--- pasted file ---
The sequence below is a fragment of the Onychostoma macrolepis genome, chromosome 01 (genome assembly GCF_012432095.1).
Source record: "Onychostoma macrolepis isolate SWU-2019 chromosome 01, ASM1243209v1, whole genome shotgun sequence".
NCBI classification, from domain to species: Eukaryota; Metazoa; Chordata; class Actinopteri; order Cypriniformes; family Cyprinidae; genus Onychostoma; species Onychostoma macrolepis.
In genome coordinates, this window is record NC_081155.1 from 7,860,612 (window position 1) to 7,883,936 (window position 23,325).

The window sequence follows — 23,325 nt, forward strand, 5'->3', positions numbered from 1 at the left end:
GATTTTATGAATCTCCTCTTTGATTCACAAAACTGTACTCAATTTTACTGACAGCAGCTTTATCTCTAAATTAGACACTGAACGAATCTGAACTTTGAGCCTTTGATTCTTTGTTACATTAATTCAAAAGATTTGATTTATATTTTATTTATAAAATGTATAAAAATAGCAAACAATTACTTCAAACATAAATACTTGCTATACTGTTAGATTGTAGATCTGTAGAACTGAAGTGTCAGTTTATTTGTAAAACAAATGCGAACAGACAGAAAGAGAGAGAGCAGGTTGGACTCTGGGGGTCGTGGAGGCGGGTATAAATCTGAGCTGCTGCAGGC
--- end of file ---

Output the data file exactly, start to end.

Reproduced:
The sequence below is a fragment of the Onychostoma macrolepis genome, chromosome 01 (genome assembly GCF_012432095.1).
Source record: "Onychostoma macrolepis isolate SWU-2019 chromosome 01, ASM1243209v1, whole genome shotgun sequence".
NCBI classification, from domain to species: Eukaryota; Metazoa; Chordata; class Actinopteri; order Cypriniformes; family Cyprinidae; genus Onychostoma; species Onychostoma macrolepis.
In genome coordinates, this window is record NC_081155.1 from 7,860,612 (window position 1) to 7,883,936 (window position 23,325).

The window sequence follows — 23,325 nt, forward strand, 5'->3', positions numbered from 1 at the left end:
GATTTTATGAATCTCCTCTTTGATTCACAAAACTGTACTCAATTTTACTGACAGCAGCTTTATCTCTAAATTAGACACTGAACGAATCTGAACTTTGAGCCTTTGATTCTTTGTTACATTAATTCAAAAGATTTGATTTATATTTTATTTATAAAATGTATAAAAATAGCAAACAATTACTTCAAACATAAATACTTGCTATACTGTTAGATTGTAGATCTGTAGAACTGAAGTGTCAGTTTATTTGTAAAACAAATGCGAACAGACAGAAAGAGAGAGAGCAGGTTGGACTCTGGGGGTCGTGGAGGCGGGTATAAATCTGAGCTGCTGCAGGC